Many in the edublogger community are in a funk
this summer. The enumerated reasons vary, but for many, it seems to have to do with trying to change the world and then watching it pretty much stay the same.
, I personally am left with a strong sense of “preaching to the choir.” The vast majority of people who go to ed tech conferences believe that technology combined with nontraditional pedagogy has the power to transform education. We see how project-based learning can engage students. We know how writing for a real purpose and a real audience can turn reluctant learners into brilliant authors. We believe that the real world interactions are the way to develop 21st Century skills that our kids need to succeed in the world.
Each year, we gather at various places across the country to talk to each other about this, and sometimes those conversations are energizing. Other times, they fall flat, and we wonder what difference this is all making in educating our students.
Perhaps we are talking to the wrong people. Instead of talking to other proponents of these methods, perhaps we should be talking to people who don’t espouse our views: the teachers who don’t have or want computers in their rooms, principals who don’t embrace technology or don’t think curriculum is “their thing,” district staff members in the curriculum and assessment departments, federal and state department of education staff members, and legislatures. These are the people who need to get the message that there are different ways to do things in the classroom that may benefit more of our students.
The educational-industrial complex is a huge, well-entrenched, and slow-moving beast. For the last several years, this bureaucracy has focused its attention on assessment. For even more years, textbooks have been the central instructional tool.
An opportunity for real change may be in the wind though. At the federal level, a new administration will be coming on board next year and with it will come the reauthorization of the ESEA and the reconsideration of NCLB. At the grass roots level, most teachers are convinced that the focus on AYP and assessment has done more harm than good.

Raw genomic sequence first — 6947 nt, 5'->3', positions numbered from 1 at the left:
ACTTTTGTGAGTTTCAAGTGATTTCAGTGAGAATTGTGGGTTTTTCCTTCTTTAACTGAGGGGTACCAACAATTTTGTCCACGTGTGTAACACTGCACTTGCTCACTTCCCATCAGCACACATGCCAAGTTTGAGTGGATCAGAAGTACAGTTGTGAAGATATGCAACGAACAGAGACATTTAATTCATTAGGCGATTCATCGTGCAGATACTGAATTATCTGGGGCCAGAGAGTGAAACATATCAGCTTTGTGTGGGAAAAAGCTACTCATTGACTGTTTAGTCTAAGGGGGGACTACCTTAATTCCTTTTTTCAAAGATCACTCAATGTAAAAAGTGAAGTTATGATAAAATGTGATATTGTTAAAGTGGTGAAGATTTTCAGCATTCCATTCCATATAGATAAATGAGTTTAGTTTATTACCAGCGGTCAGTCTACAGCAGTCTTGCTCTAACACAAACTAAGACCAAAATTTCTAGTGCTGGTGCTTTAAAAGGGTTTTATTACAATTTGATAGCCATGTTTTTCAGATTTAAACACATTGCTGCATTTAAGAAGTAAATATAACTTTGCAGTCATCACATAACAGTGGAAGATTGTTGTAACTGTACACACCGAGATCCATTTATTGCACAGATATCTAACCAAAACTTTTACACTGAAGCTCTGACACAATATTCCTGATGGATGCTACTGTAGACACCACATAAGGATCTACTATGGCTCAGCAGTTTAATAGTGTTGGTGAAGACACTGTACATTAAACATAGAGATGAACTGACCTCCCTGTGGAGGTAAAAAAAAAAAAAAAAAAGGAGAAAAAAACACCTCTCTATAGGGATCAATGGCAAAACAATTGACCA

As the opportunity for change grows, what are the best ways to move this education establishment toward more openness, more creativity, and more genuine learning in our classrooms?
Here are some ideas to consider and discuss:
* Preach to someone other than the choir. Reallocate time from the normal ed tech conferences to more curriculum-oriented gatherings.
* Work with leadership. If the leadership doesn’t get it, it isn’t likely to happen on a broad scale.
* Be bold. Throw out the textbooks. Reject pacing plans. Engage students. Have high expectations.
* Think of creative ways to make this a reality. Money is often given as an excuse for why change doesn’t happen, but lack of commitment or conviction is more often the obstacle.
Do these ideas make sense? What other ways can we as a community get out of our funk and bring about more substantive change in education?
And as I'm putting together my own conference schedule for the next year, what curriculum shows do you think would be the most important to attend and present at?